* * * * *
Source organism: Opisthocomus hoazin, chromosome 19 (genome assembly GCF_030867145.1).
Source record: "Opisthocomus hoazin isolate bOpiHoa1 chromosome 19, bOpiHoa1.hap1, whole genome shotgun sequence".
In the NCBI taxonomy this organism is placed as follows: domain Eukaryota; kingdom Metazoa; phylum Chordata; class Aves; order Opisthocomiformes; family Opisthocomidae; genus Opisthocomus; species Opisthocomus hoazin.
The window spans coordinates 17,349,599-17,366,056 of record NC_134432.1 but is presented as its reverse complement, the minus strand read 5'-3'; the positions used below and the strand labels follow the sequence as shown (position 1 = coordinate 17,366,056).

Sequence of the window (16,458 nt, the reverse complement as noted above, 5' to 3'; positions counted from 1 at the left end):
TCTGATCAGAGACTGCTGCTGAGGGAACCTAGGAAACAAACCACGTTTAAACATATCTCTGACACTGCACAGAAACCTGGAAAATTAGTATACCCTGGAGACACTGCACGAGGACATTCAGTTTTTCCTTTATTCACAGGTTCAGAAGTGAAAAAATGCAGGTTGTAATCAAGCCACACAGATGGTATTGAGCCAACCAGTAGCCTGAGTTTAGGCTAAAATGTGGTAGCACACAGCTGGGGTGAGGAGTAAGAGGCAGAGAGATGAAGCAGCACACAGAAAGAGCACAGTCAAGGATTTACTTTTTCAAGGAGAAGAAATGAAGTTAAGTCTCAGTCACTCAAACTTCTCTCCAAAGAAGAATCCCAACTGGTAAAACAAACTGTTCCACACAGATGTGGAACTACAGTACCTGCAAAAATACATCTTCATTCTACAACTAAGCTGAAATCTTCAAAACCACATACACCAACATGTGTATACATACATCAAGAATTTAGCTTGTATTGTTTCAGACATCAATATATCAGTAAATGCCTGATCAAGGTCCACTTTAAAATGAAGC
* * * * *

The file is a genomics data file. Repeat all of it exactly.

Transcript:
Source organism: Opisthocomus hoazin, chromosome 19 (genome assembly GCF_030867145.1).
Source record: "Opisthocomus hoazin isolate bOpiHoa1 chromosome 19, bOpiHoa1.hap1, whole genome shotgun sequence".
In the NCBI taxonomy this organism is placed as follows: domain Eukaryota; kingdom Metazoa; phylum Chordata; class Aves; order Opisthocomiformes; family Opisthocomidae; genus Opisthocomus; species Opisthocomus hoazin.
The window spans coordinates 17,349,599-17,366,056 of record NC_134432.1 but is presented as its reverse complement, the minus strand read 5'-3'; the positions used below and the strand labels follow the sequence as shown (position 1 = coordinate 17,366,056).

Sequence of the window (16,458 nt, the reverse complement as noted above, 5' to 3'; positions counted from 1 at the left end):
TCTGATCAGAGACTGCTGCTGAGGGAACCTAGGAAACAAACCACGTTTAAACATATCTCTGACACTGCACAGAAACCTGGAAAATTAGTATACCCTGGAGACACTGCACGAGGACATTCAGTTTTTCCTTTATTCACAGGTTCAGAAGTGAAAAAATGCAGGTTGTAATCAAGCCACACAGATGGTATTGAGCCAACCAGTAGCCTGAGTTTAGGCTAAAATGTGGTAGCACACAGCTGGGGTGAGGAGTAAGAGGCAGAGAGATGAAGCAGCACACAGAAAGAGCACAGTCAAGGATTTACTTTTTCAAGGAGAAGAAATGAAGTTAAGTCTCAGTCACTCAAACTTCTCTCCAAAGAAGAATCCCAACTGGTAAAACAAACTGTTCCACACAGATGTGGAACTACAGTACCTGCAAAAATACATCTTCATTCTACAACTAAGCTGAAATCTTCAAAACCACATACACCAACATGTGTATACATACATCAAGAATTTAGCTTGTATTGTTTCAGACATCAATATATCAGTAAATGCCTGATCAAGGTCCACTTTAAAATGAAGC